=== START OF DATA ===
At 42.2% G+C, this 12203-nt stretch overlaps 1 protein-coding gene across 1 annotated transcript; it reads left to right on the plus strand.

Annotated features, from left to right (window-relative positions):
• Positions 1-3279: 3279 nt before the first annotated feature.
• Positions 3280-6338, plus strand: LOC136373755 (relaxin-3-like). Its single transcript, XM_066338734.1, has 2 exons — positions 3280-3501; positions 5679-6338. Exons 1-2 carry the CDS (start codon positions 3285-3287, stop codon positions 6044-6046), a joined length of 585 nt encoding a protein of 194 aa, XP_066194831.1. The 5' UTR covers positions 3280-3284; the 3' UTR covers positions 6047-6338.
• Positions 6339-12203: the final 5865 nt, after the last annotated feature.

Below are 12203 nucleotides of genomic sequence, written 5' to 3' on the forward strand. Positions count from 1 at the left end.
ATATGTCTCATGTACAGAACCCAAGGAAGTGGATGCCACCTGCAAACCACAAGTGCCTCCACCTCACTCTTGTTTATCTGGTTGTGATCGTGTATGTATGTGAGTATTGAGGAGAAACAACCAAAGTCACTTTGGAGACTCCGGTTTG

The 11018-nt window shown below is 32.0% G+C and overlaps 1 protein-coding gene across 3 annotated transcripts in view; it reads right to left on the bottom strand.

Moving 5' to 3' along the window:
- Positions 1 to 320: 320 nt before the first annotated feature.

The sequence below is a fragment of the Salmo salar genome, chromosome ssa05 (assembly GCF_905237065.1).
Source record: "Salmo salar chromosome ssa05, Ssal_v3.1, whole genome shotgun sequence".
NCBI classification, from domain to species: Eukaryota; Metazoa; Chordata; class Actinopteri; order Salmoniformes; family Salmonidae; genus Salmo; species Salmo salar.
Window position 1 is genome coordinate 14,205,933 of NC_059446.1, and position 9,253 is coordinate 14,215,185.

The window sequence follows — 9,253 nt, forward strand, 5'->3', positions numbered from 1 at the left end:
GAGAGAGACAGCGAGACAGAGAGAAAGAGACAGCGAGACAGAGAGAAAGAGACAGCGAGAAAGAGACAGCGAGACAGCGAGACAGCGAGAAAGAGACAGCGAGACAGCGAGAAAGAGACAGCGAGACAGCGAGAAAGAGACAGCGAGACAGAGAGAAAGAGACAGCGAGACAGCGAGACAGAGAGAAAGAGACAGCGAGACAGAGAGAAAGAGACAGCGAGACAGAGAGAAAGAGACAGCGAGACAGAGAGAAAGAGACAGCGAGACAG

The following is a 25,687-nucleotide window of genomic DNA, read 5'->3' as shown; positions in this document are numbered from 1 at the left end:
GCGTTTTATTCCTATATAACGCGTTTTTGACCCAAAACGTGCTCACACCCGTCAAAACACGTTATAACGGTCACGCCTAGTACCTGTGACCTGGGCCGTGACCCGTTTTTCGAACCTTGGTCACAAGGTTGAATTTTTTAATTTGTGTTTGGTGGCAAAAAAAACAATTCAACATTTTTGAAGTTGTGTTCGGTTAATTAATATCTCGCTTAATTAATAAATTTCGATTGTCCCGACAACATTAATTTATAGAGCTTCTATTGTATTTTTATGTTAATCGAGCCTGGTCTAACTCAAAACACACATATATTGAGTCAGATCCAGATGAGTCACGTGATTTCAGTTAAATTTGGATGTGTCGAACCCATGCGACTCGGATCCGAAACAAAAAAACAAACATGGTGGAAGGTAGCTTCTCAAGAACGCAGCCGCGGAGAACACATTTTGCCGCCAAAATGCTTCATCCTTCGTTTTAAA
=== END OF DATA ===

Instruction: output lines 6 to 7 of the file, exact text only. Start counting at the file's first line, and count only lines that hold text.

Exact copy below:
Below are 12203 nucleotides of genomic sequence, written 5' to 3' on the forward strand. Positions count from 1 at the left end.
ATATGTCTCATGTACAGAACCCAAGGAAGTGGATGCCACCTGCAAACCACAAGTGCCTCCACCTCACTCTTGTTTATCTGGTTGTGATCGTGTATGTATGTGAGTATTGAGGAGAAACAACCAAAGTCACTTTGGAGACTCCGGTTTG